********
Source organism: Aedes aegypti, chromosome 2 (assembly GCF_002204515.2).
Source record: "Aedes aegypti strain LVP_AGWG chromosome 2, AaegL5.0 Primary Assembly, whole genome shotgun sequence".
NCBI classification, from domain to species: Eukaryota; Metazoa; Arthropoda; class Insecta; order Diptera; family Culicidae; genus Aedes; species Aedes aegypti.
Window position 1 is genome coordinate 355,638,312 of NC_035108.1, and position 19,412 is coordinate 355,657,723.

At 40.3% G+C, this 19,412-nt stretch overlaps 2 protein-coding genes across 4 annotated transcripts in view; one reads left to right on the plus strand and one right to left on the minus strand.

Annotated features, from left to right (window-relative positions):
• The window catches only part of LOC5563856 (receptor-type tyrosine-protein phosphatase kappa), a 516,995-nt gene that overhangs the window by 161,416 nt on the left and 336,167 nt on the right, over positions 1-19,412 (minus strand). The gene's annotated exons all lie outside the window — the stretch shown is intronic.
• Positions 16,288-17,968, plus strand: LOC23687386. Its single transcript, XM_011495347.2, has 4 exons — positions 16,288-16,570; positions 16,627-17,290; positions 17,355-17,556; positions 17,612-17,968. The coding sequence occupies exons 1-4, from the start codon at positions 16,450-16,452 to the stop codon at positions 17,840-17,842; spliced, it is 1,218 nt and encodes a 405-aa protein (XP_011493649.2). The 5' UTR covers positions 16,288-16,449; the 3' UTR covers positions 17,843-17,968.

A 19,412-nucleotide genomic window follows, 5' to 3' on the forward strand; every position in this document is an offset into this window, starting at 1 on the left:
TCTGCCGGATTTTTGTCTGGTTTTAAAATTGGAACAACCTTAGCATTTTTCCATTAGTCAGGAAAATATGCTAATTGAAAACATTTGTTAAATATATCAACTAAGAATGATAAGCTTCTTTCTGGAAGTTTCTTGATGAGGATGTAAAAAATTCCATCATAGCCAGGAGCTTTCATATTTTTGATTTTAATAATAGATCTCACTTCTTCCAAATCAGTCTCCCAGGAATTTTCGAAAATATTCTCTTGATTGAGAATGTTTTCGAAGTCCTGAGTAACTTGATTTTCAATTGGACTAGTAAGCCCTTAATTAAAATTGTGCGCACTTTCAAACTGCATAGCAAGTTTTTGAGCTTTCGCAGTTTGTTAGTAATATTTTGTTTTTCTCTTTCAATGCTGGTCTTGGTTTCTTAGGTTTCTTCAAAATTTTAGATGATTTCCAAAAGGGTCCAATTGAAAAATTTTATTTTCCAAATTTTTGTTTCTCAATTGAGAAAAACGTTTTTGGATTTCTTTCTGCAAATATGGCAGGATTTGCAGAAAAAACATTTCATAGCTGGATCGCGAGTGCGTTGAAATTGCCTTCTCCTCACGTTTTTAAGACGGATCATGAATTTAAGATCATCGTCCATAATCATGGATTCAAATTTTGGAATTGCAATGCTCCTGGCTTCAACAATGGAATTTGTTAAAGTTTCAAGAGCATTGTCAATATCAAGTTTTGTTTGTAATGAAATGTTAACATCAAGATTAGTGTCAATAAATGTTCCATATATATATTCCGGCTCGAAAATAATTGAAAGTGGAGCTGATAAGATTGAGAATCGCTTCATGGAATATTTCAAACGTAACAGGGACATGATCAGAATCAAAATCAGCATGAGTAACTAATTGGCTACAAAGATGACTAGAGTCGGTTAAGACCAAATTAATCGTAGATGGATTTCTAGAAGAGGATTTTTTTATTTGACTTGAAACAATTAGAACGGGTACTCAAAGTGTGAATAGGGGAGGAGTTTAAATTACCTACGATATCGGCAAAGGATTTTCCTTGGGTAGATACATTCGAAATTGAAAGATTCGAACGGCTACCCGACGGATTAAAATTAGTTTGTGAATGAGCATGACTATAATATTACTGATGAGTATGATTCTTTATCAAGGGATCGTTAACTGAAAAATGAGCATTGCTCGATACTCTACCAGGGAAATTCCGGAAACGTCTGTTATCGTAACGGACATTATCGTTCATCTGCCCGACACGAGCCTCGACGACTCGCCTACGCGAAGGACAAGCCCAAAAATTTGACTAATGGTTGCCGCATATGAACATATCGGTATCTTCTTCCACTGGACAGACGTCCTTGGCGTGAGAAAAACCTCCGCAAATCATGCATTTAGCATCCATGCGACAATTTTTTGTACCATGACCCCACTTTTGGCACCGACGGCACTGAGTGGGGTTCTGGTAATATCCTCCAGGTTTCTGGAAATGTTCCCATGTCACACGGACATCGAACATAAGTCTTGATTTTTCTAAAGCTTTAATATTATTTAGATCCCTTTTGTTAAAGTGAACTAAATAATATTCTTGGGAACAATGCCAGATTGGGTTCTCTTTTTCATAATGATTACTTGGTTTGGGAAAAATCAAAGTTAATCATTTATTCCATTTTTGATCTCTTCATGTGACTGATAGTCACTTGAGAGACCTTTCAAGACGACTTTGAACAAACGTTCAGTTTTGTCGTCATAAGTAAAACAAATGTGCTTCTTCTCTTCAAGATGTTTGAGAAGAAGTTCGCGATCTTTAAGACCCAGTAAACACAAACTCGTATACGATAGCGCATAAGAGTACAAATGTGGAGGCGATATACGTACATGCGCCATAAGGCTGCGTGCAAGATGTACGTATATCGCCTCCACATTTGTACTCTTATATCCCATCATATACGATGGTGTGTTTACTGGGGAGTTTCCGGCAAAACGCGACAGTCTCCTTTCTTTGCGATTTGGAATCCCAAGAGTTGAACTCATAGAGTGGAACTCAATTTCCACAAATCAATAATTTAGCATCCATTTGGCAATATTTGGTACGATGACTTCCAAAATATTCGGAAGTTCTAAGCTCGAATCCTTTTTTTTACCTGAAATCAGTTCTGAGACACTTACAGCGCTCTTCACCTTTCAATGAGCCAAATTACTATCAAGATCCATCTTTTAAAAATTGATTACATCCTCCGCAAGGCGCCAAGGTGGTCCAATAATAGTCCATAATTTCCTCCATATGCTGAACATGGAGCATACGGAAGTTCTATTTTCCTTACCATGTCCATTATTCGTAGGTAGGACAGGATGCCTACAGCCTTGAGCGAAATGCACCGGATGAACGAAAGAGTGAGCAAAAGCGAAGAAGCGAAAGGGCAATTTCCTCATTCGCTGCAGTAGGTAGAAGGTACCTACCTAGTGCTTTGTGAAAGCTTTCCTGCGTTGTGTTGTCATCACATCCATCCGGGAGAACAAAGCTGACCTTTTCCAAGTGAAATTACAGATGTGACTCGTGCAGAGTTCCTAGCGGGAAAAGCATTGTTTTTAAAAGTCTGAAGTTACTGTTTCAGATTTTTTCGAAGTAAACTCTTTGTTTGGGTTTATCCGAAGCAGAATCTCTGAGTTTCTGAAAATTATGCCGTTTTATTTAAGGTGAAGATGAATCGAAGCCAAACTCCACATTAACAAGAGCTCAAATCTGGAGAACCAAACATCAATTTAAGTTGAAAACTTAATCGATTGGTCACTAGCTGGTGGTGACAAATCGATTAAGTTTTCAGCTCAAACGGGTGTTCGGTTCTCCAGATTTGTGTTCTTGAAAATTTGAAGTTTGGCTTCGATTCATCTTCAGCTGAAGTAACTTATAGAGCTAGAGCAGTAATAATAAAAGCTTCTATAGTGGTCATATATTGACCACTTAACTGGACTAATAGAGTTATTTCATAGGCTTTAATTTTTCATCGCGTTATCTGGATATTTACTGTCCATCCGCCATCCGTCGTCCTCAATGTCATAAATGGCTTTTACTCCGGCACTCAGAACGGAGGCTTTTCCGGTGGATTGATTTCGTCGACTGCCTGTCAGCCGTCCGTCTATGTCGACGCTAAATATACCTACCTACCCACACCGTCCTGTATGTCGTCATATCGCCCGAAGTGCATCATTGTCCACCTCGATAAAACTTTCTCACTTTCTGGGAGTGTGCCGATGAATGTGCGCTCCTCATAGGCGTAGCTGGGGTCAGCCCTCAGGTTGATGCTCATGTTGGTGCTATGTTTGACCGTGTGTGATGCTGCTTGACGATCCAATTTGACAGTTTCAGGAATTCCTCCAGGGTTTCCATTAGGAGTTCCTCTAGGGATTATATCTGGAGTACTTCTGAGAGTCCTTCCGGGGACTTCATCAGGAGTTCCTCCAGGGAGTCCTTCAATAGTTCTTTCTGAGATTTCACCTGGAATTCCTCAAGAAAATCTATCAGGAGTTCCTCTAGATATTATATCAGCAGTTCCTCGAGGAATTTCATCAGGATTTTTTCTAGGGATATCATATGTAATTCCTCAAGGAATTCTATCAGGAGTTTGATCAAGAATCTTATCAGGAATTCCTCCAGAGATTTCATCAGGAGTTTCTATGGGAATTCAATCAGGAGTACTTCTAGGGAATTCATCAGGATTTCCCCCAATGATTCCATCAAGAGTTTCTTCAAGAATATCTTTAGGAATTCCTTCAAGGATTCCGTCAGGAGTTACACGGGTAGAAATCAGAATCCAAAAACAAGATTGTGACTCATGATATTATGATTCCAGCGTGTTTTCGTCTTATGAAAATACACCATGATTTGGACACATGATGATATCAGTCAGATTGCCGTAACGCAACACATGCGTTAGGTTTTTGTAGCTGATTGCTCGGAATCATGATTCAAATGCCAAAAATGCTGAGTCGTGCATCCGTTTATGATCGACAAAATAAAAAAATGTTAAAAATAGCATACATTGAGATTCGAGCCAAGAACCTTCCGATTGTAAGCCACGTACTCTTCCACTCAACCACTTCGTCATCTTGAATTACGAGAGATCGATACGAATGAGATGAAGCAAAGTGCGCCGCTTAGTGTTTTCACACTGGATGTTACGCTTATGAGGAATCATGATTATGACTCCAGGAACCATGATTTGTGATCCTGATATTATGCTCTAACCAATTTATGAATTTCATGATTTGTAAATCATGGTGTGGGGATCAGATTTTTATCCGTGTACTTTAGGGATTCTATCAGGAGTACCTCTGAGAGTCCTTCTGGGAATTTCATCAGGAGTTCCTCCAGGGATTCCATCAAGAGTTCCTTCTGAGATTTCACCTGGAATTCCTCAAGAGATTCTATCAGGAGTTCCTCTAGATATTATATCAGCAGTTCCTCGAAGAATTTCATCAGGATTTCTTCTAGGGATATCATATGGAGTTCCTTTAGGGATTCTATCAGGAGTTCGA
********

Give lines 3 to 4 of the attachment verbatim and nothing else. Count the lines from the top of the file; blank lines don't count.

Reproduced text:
NCBI classification, from domain to species: Eukaryota; Metazoa; Arthropoda; class Insecta; order Diptera; family Culicidae; genus Aedes; species Aedes aegypti.
Window position 1 is genome coordinate 355,638,312 of NC_035108.1, and position 19,412 is coordinate 355,657,723.